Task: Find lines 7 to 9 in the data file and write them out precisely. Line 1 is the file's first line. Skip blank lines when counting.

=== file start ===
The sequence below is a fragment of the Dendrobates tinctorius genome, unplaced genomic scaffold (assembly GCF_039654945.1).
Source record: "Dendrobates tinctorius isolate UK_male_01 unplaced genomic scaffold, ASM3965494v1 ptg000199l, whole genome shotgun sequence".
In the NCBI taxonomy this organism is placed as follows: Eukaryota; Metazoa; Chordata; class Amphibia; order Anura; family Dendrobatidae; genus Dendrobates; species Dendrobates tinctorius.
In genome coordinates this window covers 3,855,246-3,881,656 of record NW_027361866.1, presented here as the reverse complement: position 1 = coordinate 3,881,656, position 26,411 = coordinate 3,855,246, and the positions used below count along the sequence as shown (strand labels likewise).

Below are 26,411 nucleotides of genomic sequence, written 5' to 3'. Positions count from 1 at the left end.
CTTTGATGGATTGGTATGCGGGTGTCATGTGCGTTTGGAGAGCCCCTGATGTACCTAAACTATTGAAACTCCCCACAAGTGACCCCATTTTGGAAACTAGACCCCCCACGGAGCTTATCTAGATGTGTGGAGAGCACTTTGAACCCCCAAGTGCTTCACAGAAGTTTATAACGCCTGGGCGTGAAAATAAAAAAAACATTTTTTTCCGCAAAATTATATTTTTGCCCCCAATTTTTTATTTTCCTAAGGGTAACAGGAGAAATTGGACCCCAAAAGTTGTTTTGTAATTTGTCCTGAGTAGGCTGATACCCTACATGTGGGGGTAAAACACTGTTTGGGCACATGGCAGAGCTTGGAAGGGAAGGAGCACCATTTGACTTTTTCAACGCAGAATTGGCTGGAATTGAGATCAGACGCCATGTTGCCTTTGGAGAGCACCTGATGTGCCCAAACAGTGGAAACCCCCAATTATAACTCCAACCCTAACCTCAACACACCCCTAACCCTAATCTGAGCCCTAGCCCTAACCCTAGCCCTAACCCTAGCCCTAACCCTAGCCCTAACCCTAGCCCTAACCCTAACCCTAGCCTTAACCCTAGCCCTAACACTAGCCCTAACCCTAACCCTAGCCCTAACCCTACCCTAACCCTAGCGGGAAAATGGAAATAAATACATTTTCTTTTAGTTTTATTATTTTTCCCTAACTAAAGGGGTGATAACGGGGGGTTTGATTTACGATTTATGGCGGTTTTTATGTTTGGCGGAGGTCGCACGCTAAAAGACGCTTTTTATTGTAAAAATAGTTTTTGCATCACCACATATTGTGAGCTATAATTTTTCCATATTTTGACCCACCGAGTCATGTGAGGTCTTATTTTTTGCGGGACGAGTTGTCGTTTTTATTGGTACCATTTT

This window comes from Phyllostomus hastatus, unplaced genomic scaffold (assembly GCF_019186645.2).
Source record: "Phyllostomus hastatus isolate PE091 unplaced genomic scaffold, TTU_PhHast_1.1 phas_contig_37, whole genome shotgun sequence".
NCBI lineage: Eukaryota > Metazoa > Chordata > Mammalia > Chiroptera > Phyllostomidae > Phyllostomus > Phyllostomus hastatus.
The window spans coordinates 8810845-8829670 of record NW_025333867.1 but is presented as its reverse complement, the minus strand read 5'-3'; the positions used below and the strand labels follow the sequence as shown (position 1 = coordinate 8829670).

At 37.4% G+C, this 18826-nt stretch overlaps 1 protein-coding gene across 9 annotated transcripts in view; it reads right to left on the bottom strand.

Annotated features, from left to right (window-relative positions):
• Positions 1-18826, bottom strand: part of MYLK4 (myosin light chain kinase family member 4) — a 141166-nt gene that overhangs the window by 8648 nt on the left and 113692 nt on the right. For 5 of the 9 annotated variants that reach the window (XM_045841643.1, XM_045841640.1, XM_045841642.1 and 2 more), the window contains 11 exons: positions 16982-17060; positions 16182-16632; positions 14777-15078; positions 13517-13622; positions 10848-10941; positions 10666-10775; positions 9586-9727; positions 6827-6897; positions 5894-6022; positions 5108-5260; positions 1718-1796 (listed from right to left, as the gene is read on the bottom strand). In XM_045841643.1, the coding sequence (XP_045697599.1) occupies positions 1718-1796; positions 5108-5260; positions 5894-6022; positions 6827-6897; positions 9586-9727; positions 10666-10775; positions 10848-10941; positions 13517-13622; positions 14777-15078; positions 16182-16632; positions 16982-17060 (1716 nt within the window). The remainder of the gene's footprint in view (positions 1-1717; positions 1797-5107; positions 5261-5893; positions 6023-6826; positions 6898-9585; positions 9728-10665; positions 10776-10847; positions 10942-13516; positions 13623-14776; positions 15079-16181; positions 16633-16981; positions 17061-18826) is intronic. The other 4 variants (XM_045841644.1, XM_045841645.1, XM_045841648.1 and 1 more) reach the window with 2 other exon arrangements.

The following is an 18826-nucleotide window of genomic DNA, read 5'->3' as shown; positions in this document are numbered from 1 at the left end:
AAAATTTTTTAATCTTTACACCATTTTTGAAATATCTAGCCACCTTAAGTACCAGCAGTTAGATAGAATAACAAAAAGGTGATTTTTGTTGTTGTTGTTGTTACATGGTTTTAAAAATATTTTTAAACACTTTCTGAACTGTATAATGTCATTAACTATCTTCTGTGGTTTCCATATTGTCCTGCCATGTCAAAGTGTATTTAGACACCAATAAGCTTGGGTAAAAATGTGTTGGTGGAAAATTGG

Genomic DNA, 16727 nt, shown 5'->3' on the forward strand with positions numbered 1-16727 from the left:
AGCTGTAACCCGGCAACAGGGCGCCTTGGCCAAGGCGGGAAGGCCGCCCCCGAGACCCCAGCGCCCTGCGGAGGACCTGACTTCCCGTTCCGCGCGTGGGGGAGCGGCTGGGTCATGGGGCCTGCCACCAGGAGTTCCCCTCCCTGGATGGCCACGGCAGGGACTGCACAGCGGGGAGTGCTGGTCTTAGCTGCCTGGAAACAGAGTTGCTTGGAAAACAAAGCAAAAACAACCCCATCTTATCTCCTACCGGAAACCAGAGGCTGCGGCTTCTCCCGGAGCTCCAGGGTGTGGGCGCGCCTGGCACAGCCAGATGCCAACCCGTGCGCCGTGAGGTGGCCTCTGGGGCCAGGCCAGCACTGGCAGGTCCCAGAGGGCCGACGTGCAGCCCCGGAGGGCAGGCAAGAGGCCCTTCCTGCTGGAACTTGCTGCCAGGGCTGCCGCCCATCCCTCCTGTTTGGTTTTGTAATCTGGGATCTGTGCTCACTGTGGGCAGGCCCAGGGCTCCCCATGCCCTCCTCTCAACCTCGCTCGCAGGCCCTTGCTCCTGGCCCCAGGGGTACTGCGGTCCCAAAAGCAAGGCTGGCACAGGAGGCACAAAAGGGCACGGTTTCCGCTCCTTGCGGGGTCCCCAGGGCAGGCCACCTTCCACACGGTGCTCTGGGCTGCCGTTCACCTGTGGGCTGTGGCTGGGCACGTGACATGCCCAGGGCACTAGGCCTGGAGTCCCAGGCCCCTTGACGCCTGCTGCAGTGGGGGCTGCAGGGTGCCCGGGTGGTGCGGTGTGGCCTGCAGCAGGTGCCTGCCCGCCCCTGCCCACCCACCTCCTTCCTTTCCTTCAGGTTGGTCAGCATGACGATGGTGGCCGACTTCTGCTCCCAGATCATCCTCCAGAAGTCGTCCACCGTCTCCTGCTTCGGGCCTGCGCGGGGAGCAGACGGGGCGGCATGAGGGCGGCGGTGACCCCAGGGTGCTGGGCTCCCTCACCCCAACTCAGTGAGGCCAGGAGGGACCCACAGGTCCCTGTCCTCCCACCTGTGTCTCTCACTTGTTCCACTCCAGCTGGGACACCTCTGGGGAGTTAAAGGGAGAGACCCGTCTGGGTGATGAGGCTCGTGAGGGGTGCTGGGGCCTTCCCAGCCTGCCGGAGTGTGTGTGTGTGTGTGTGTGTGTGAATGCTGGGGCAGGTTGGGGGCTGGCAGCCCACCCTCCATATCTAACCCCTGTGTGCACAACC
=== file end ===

This window comes from Phyllostomus hastatus, unplaced genomic scaffold (assembly GCF_019186645.2).
Source record: "Phyllostomus hastatus isolate PE091 unplaced genomic scaffold, TTU_PhHast_1.1 phas_contig_37, whole genome shotgun sequence".
NCBI lineage: Eukaryota > Metazoa > Chordata > Mammalia > Chiroptera > Phyllostomidae > Phyllostomus > Phyllostomus hastatus.